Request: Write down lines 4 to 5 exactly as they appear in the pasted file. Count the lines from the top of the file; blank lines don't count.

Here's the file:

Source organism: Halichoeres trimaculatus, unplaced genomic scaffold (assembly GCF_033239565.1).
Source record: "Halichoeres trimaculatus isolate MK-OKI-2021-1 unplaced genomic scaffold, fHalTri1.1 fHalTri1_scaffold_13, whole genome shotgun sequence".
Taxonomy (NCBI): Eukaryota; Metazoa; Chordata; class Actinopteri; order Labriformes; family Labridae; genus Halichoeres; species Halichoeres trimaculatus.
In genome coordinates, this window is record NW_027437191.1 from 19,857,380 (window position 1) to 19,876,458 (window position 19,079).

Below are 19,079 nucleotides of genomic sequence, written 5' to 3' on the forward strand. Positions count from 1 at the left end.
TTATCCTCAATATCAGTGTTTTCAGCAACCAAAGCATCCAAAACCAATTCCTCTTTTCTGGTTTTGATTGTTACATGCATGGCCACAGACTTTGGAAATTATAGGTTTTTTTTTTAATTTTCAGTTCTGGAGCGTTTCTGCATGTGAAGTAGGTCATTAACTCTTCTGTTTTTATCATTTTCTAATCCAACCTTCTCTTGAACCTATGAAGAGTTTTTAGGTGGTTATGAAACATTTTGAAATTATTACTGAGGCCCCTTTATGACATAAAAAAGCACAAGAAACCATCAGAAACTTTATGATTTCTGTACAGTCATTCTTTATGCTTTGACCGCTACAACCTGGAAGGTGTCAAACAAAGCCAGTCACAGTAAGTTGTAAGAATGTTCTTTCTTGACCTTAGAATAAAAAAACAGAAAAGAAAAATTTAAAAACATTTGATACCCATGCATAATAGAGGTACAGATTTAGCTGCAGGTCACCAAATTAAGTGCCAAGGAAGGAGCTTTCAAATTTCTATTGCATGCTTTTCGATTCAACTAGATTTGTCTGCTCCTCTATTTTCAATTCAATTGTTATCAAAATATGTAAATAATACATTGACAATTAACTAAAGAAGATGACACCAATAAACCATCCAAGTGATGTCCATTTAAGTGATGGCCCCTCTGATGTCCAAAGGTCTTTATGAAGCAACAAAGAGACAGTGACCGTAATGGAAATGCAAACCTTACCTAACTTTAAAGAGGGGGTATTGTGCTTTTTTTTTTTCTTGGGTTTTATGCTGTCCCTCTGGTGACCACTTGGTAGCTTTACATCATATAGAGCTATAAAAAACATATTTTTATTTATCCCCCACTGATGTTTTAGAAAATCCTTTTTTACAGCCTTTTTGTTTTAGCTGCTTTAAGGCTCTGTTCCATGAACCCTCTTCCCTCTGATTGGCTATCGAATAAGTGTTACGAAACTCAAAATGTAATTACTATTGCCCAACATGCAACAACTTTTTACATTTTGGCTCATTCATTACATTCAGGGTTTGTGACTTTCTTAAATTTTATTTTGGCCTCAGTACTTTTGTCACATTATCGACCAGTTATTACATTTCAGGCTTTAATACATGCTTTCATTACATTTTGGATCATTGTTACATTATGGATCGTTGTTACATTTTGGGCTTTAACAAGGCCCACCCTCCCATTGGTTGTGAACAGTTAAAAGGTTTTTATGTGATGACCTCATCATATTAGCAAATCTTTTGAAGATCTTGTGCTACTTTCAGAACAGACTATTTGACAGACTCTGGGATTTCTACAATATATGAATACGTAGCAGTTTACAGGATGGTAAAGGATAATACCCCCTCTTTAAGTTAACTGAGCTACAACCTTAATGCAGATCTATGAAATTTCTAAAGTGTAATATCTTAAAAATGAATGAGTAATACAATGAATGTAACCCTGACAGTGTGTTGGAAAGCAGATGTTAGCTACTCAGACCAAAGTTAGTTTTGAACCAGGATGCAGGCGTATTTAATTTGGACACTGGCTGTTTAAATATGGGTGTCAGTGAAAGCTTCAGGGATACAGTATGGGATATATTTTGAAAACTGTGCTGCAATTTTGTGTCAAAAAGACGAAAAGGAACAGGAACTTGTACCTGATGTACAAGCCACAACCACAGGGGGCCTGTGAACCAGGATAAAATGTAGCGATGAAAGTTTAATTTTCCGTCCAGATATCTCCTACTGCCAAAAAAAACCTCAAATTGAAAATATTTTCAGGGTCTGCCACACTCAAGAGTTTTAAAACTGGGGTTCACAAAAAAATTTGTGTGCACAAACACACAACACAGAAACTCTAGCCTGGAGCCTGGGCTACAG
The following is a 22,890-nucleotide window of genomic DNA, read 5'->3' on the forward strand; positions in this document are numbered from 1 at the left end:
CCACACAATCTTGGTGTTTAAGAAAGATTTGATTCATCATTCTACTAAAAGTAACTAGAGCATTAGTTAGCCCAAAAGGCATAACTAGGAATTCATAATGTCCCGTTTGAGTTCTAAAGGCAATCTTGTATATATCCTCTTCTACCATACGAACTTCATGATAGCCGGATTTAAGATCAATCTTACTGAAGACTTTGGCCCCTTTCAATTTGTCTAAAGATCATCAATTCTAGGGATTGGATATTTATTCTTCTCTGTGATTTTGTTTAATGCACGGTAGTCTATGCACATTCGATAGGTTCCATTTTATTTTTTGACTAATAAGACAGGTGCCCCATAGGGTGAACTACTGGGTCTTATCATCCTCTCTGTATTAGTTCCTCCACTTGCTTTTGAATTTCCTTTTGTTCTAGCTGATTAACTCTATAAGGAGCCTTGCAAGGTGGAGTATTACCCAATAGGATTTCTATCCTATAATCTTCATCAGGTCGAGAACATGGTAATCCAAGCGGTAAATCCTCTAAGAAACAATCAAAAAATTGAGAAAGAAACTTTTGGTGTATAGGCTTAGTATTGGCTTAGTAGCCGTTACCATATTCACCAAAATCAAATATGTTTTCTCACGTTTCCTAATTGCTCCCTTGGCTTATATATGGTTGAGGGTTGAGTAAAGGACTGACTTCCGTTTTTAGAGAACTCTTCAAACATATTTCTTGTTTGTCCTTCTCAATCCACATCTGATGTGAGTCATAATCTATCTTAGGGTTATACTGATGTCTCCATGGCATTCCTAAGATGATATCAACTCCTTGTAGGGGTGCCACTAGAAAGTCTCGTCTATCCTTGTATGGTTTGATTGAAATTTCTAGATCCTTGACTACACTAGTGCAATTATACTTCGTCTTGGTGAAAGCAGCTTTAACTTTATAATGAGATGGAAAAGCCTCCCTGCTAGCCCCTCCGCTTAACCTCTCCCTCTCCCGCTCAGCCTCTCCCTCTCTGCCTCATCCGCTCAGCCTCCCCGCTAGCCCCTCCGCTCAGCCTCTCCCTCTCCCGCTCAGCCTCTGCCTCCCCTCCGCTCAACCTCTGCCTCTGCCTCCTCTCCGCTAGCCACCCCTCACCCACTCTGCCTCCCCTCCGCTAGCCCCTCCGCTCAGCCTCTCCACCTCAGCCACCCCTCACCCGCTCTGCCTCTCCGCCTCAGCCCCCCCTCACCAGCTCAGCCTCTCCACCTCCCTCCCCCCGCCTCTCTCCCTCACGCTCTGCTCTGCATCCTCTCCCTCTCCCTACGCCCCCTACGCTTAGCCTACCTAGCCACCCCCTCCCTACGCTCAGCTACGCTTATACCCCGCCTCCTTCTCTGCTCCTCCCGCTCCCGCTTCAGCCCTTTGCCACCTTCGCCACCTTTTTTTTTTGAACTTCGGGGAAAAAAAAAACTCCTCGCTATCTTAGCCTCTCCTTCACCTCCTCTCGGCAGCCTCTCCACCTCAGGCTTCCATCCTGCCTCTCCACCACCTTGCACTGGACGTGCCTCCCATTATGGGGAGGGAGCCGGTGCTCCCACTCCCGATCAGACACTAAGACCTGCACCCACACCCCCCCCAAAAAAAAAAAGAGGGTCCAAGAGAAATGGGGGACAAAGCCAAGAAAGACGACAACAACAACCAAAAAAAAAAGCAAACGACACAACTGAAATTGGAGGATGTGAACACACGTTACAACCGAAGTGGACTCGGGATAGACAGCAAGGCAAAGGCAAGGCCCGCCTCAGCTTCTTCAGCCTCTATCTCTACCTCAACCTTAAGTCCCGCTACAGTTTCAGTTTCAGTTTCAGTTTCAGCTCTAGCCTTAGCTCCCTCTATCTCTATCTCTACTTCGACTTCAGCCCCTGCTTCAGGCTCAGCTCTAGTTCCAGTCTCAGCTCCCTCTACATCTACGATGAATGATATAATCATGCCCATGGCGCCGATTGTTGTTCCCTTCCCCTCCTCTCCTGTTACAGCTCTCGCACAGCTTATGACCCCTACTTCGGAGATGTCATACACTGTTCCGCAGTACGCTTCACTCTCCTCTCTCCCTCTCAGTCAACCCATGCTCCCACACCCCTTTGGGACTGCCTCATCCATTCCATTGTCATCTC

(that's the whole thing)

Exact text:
In genome coordinates, this window is record NW_027437191.1 from 19,857,380 (window position 1) to 19,876,458 (window position 19,079).

Below are 19,079 nucleotides of genomic sequence, written 5' to 3' on the forward strand. Positions count from 1 at the left end.